Aurora Post Office named in honor of former letter carrier
He was nervous, as he was a newcomer to statewide politics and had several primary opponents.
But he remembers to this day that it was Ken Christy who stood up and moved to have the letter carriers endorse Durbin for the Senate seat.
"He was a special person," Durbin said Wednesday, at a ceremony officially naming the Aurora Post Office building on North Broadway after Christy. "He dedicated his life to the Postal Service, to his family and to his friends, over many years."
Durbin joined other officials, including U.S. Rep. Bill Foster, D-Naperville, and Aurora Mayor Tom Weisner, at the dedication, which was dotted at times with rain, thunder and the loud, shrill sound of the lightning alarm at nearby River Edge Park.
At one point, Weisner noted that Christy had been a big Chicago Cubs fan, and that after the team's division series winner Tuesday night in San Francisco, "I know Ken is looking down with a big smile on his face."
"He was a regular guy, but he was no ordinary man," Weisner said.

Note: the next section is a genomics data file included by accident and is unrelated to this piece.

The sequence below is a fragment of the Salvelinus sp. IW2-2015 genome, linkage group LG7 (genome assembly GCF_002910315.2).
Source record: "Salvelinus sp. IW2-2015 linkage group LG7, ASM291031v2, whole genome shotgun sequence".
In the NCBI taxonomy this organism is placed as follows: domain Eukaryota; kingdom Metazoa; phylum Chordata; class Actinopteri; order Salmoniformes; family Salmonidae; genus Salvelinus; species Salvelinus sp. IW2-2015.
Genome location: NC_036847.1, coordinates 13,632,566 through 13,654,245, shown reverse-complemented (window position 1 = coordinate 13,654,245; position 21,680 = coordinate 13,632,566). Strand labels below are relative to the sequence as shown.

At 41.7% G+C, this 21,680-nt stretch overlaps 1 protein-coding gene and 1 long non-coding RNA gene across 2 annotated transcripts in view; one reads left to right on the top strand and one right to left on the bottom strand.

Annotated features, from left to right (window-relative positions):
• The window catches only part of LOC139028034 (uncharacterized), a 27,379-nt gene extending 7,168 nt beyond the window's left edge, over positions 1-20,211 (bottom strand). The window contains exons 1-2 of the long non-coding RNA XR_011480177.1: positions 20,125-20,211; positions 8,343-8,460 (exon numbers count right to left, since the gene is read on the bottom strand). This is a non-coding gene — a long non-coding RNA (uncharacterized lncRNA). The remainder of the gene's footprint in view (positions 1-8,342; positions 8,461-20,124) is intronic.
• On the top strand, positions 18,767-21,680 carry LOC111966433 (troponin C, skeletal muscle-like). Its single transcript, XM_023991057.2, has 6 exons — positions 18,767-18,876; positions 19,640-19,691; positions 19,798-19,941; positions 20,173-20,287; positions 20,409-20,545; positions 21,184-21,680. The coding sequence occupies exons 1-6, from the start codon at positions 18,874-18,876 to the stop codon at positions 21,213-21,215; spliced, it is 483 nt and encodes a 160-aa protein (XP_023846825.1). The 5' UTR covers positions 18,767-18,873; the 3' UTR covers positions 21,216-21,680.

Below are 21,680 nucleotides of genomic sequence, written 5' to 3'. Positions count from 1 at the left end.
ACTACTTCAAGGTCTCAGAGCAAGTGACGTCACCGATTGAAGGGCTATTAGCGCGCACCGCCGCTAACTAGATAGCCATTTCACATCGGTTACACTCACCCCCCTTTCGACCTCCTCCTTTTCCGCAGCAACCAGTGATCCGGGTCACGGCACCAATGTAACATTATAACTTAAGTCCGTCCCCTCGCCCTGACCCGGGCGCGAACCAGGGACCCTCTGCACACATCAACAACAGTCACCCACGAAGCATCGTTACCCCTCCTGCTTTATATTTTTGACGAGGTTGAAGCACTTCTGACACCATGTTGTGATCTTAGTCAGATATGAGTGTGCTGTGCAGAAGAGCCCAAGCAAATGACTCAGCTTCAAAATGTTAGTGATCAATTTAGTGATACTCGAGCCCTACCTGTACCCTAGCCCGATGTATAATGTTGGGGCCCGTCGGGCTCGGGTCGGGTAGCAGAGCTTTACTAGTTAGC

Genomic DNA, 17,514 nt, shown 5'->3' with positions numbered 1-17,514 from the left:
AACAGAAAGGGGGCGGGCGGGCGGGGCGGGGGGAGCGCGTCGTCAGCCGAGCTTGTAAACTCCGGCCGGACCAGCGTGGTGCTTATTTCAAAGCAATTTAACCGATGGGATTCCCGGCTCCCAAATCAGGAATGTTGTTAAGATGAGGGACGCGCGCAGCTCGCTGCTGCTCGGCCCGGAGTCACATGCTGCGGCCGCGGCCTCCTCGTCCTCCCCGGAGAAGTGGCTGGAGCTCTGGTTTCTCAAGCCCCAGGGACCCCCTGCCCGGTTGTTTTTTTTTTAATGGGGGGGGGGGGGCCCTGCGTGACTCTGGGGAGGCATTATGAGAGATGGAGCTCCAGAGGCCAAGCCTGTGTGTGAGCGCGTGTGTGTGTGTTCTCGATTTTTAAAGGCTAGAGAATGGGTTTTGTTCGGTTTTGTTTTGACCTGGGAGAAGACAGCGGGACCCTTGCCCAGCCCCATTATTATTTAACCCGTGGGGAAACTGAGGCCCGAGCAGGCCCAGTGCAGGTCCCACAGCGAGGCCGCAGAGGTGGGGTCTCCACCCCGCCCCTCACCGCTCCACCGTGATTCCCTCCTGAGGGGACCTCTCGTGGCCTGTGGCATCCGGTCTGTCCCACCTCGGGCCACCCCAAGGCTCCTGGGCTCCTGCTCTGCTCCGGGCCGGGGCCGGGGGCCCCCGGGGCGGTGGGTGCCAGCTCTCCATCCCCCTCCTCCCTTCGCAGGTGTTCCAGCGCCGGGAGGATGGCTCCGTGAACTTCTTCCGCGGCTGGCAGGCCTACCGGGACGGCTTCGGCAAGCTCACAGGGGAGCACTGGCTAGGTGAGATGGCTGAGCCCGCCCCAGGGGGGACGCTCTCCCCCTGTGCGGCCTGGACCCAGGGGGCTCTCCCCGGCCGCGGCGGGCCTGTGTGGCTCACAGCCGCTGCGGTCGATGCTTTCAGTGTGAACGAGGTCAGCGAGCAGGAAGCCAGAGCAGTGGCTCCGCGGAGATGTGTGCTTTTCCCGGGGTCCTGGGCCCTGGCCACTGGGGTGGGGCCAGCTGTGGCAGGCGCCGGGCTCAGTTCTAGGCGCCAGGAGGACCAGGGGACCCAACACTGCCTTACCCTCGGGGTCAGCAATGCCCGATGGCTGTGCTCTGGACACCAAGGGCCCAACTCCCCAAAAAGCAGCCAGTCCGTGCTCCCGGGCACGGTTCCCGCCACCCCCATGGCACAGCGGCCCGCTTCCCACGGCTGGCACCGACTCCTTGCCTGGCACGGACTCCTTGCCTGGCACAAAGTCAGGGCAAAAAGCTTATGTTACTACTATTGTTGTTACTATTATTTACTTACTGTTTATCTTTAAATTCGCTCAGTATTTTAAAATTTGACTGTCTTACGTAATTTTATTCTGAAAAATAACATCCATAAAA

It was Foster who started the impetus to name the Post Office building after Christy, with help from Durbin in the Senate. Foster pointed out that the effort gained unanimous support in both houses of Congress.
"He was deeply committed to working families in Aurora and across Illinois," Foster said. "He was always there to lend a helping hand to those who needed it."
Christy retired as a letter carrier 2011. He successfully ran for a four-year term for Aurora Township clerk as a Democrat in 2013.Christy, who was born in Chicago and grew up in Bellwood, lived in Aurora for 59 years. After working in management for a national grocery chain, he became a letter carrier in Aurora and worked there for 31 years. He served as president for the local National Association of Letter Carriers Branch 219 in Aurora for 25 years.
Christy continued his work as an advocate for letter carriers as president of Illinois State Association of Letter Carriers until his death. In 2012, he was elected to the Illinois Hall of Fame for Letter Carriers.
He died in March at age 71, someone "who was taken too soon," Foster said.
"I consider myself lucky to have called him a friend," he said.